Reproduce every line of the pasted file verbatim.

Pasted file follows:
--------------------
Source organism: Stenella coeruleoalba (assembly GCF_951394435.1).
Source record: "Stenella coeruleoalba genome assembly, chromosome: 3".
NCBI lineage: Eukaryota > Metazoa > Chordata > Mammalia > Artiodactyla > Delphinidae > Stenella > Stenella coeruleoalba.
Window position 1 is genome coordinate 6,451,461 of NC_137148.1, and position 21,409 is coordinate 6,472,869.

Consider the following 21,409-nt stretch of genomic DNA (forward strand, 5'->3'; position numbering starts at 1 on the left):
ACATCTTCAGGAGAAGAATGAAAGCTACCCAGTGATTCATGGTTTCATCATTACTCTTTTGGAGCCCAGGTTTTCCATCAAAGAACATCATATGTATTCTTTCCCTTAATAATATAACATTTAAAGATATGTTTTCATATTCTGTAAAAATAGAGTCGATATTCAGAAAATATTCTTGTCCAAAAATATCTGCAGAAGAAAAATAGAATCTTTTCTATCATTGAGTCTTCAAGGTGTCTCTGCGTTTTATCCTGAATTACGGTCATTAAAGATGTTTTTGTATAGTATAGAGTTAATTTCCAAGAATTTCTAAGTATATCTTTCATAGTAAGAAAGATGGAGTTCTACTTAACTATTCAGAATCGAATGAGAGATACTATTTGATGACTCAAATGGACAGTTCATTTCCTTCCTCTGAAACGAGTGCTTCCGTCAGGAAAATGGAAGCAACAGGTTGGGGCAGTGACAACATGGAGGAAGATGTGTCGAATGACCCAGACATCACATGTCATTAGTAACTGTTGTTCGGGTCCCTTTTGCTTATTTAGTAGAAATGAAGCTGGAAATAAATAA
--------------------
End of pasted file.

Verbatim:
Source organism: Stenella coeruleoalba (assembly GCF_951394435.1).
Source record: "Stenella coeruleoalba genome assembly, chromosome: 3".
NCBI lineage: Eukaryota > Metazoa > Chordata > Mammalia > Artiodactyla > Delphinidae > Stenella > Stenella coeruleoalba.
Window position 1 is genome coordinate 6,451,461 of NC_137148.1, and position 21,409 is coordinate 6,472,869.

Consider the following 21,409-nt stretch of genomic DNA (forward strand, 5'->3'; position numbering starts at 1 on the left):
ACATCTTCAGGAGAAGAATGAAAGCTACCCAGTGATTCATGGTTTCATCATTACTCTTTTGGAGCCCAGGTTTTCCATCAAAGAACATCATATGTATTCTTTCCCTTAATAATATAACATTTAAAGATATGTTTTCATATTCTGTAAAAATAGAGTCGATATTCAGAAAATATTCTTGTCCAAAAATATCTGCAGAAGAAAAATAGAATCTTTTCTATCATTGAGTCTTCAAGGTGTCTCTGCGTTTTATCCTGAATTACGGTCATTAAAGATGTTTTTGTATAGTATAGAGTTAATTTCCAAGAATTTCTAAGTATATCTTTCATAGTAAGAAAGATGGAGTTCTACTTAACTATTCAGAATCGAATGAGAGATACTATTTGATGACTCAAATGGACAGTTCATTTCCTTCCTCTGAAACGAGTGCTTCCGTCAGGAAAATGGAAGCAACAGGTTGGGGCAGTGACAACATGGAGGAAGATGTGTCGAATGACCCAGACATCACATGTCATTAGTAACTGTTGTTCGGGTCCCTTTTGCTTATTTAGTAGAAATGAAGCTGGAAATAAATAA